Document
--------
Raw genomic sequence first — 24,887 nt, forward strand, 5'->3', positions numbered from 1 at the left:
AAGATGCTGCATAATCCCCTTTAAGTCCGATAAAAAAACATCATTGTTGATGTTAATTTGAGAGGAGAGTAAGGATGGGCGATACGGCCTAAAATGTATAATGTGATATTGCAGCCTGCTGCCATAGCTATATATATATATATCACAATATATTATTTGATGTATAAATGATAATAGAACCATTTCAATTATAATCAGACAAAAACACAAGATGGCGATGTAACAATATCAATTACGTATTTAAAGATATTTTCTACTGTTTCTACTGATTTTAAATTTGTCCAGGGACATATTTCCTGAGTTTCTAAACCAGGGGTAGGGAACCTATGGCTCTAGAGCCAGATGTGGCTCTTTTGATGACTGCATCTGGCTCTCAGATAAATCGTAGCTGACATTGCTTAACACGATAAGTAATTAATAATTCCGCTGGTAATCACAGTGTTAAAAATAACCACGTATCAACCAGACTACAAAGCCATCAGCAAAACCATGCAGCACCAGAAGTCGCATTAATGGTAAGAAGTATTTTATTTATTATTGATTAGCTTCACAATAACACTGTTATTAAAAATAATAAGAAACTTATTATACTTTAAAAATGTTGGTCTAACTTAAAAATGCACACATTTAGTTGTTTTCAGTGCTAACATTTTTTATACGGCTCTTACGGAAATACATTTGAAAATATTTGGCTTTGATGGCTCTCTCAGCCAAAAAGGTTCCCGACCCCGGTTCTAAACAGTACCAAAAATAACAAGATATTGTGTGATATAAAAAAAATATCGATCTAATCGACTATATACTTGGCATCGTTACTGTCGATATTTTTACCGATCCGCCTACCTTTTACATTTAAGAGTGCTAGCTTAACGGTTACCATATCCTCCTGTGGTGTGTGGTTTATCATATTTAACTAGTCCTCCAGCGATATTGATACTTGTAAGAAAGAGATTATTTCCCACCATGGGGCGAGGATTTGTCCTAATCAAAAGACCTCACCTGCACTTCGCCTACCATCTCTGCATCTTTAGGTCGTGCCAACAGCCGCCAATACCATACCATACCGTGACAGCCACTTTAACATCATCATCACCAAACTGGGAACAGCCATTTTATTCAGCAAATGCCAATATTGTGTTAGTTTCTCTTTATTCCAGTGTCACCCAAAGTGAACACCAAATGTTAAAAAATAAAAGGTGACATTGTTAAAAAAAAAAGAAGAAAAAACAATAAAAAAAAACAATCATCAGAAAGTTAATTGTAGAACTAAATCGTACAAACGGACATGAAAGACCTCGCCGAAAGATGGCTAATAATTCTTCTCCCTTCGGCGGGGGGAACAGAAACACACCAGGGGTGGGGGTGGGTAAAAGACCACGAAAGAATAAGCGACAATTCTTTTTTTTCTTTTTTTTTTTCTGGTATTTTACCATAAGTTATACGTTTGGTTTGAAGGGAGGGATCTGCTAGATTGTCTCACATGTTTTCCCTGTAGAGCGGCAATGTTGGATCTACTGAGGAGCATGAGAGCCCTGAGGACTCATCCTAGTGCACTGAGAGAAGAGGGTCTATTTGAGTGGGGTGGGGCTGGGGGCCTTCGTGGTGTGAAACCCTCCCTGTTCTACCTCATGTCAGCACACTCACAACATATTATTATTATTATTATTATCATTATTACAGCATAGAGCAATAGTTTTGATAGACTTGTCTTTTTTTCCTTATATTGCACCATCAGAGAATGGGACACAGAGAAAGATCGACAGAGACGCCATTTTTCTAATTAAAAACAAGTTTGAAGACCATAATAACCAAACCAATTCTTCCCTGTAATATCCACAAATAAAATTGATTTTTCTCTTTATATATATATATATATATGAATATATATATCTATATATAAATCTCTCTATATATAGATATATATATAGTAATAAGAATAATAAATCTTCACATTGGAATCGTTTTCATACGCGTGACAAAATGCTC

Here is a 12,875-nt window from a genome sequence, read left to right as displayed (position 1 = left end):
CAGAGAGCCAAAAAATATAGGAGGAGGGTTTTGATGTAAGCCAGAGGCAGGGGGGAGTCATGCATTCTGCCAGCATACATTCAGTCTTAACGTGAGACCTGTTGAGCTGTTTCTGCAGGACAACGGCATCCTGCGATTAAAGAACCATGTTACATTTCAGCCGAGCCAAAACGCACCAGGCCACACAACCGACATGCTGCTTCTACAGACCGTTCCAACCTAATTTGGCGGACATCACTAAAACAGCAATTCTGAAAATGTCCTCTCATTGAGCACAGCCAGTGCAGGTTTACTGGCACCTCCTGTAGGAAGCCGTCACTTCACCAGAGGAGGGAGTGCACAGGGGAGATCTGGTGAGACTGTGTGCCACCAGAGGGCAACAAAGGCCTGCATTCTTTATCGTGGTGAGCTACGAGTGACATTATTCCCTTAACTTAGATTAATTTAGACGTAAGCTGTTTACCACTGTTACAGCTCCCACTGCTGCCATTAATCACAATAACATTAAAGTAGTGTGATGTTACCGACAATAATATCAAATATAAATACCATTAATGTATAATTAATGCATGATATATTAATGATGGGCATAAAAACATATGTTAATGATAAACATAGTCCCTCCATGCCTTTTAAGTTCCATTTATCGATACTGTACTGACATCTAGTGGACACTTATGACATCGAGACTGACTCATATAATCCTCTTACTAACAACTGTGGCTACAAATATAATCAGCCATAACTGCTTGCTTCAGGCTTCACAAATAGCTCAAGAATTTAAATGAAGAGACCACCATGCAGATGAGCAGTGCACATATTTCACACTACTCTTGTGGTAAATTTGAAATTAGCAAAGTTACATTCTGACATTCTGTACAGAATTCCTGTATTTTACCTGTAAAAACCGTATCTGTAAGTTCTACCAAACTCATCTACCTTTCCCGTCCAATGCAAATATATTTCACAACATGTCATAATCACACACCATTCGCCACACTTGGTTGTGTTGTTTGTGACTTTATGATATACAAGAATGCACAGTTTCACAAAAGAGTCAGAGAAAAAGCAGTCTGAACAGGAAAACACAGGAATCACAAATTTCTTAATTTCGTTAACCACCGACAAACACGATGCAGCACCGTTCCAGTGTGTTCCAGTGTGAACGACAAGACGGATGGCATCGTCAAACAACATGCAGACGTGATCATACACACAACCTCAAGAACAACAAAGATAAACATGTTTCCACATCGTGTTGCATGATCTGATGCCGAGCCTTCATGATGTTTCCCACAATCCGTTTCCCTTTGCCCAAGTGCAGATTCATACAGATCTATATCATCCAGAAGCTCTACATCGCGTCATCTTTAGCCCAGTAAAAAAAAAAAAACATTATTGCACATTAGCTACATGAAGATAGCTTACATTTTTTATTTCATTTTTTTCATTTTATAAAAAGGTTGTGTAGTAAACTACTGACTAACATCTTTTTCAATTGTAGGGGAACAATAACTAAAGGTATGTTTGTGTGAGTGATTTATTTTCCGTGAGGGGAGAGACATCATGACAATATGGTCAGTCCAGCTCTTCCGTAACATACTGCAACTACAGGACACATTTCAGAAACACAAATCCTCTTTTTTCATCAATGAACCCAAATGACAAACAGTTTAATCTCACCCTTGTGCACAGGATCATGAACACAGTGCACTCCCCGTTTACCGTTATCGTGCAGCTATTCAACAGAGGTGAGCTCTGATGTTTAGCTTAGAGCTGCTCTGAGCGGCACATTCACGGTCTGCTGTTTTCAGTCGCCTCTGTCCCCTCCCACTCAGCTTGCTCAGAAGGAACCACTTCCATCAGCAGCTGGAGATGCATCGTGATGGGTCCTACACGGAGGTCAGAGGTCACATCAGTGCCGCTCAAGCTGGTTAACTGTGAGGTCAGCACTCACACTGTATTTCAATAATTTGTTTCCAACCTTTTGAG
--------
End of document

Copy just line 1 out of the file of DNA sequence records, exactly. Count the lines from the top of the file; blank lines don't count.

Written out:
Raw genomic sequence first — 24,887 nt, forward strand, 5'->3', positions numbered from 1 at the left: